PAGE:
Hopes high for new peace negotiations
SAN FRANCISCO CHRONICLE
Monday, January 10, 2005
Matthew Kalman, Chronicle Foreign Service
Page A - 1
Ramallah, West Bank -- Mahmoud Abbas declared victory late Sunday in the election to succeed Yasser Arafat as Palestinian Authority president, raising hopes of a new era for the Middle East.
"We offer this victory to the soul of the brother martyr Yasser Arafat and to all Palestinians," Abbas told jubilant supporters here shortly before midnight. "There is a difficult mission ahead to build our state, to achieve security for our people ... to give our prisoners freedom, our fugitives a life in dignity, to reach our goal of an independent state," he said.
Abbas' words gave an indication of the difficulties he faces -- persuading Palestinian militants to stop attacking Israel and persuading Israel to lift the military occupation that makes ordinary life all but impossible in the West Bank and the Gaza Strip, rooting out the endemic corruption that marked Arafat's presidency, rebuilding Palestinian institutions and putting the economy in order. The former Palestinian prime minister, who has vocally opposed armed conflict with Israel, must forge a working relationship with Israeli Prime Minister Ariel Sharon to revive the peace process and rebuild ties with the United States that frayed badly during Arafat's final years.
Exit polls gave Abbas, popularly known as Abu Mazen, more than two-thirds of the vote in the first democratic succession of the Palestinian Authority leadership. The election was called to fill the post left vacant in November by the death of Arafat, who was elected as the first president in 1996.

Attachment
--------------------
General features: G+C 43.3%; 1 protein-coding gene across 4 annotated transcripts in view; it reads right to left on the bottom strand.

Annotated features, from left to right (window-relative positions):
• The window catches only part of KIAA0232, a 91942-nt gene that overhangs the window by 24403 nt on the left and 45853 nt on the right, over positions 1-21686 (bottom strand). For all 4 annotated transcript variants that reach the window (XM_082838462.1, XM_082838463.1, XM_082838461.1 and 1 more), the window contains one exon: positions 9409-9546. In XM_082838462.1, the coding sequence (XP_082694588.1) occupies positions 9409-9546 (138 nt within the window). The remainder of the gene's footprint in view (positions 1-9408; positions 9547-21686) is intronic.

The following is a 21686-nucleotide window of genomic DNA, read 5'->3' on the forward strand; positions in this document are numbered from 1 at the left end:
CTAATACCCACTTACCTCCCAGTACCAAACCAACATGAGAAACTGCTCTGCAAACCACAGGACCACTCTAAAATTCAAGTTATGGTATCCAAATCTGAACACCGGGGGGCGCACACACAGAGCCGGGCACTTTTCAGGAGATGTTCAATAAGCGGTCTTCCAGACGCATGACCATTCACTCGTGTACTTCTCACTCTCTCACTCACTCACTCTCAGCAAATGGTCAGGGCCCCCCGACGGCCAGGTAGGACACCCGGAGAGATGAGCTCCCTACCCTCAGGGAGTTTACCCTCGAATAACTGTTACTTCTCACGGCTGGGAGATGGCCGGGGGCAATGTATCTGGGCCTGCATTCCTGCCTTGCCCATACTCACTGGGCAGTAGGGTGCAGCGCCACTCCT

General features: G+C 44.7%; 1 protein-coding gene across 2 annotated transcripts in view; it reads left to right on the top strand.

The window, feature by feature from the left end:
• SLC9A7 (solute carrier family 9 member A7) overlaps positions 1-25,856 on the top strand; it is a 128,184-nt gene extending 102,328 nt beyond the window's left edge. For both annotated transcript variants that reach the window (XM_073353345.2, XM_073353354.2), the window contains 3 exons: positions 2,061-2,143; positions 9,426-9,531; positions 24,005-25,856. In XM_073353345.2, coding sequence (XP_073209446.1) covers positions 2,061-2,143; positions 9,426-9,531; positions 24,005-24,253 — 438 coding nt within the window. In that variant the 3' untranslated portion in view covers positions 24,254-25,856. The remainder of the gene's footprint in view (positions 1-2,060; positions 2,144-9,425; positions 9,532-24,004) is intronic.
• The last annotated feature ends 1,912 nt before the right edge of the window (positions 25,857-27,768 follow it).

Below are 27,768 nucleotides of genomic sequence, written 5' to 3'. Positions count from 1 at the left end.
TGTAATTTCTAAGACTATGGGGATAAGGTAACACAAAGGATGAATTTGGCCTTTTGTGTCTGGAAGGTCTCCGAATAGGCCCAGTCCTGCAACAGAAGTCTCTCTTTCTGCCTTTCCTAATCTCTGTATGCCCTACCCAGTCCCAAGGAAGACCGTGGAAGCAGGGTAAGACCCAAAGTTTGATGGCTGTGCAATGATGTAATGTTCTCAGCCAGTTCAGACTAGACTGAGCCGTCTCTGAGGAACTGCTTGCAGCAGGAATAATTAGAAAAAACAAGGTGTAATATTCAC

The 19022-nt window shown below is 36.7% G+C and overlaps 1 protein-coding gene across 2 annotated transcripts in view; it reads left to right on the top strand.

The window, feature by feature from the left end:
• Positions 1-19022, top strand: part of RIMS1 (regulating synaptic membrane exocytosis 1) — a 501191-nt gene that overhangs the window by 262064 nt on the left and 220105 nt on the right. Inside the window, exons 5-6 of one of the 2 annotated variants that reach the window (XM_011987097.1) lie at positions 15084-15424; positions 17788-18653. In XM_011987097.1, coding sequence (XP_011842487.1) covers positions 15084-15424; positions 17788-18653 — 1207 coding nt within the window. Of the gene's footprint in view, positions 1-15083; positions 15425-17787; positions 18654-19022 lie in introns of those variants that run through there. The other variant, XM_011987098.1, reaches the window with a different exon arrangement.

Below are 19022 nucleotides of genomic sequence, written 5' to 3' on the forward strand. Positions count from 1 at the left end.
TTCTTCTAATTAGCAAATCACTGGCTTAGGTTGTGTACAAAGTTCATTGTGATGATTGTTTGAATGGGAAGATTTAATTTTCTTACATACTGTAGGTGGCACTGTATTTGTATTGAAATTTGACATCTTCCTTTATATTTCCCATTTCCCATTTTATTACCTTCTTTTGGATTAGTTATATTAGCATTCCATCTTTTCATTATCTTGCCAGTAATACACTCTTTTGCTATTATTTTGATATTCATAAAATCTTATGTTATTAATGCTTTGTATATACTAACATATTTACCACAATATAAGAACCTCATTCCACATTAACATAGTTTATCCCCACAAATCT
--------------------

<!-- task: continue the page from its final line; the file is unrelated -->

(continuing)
The elections committee said turnout exceeded 65 percent of the 1.8 million eligible voters. Official results were to be announced today, followed by Abbas' swearing-in ceremony at the Palestinian Legislative Council.
"I think this vote shows a change in the Palestinian street," said Raanan Gissin, a spokesman for Sharon. "We certainly welcome this and hope that from this mandate Abu Mazen will lead the Palestinian people on the path of reconciliation."
Sharon had said before the election that he would begin talks with the winner on his plan to withdraw Jewish settlers from the Gaza Strip.
President Bush also welcomed Abbas' victory, calling it "a historic day for the Palestinian people."
"Palestinians throughout the West Bank and Gaza took a key step toward building a democratic future by choosing a new president in elections that observers describe as largely free and fair," Bush said. "The United States stands ready to help the Palestinian people realize their aspirations."
Polling began at 7 a.m. Sunday at nearly 3,000 sites in schools and public buildings in the West Bank and Gaza, and six designated post offices in East Jerusalem. Sunday's vote was monitored by nearly 20,000 domestic observers, representing each of the seven candidates, and nearly 1,000 foreign observers headed by former President Jimmy Carter and former French Prime Minister Michel Rocard.
Israel relaxed checkpoints and removed several earthen barriers on main roads in the West Bank and Gaza, allowing Palestinians greater freedom of movement between some cities for the first time in months. A national holiday was declared, and many Palestinians took the opportunity to travel to visit relatives after they had voted.
Mustafa Barghouti, who finished second in the balloting with about 20 percent of the vote, according to exit polls, accused Abbas supporters of "massive voting fraud." He said he had washed off the supposedly indelible ink smeared on voters' thumbs to prevent multiple voting.
"People are being bused in and are voting four or five times," said Barghouti's campaign spokeswoman.
There was no independent confirmation of the accusations.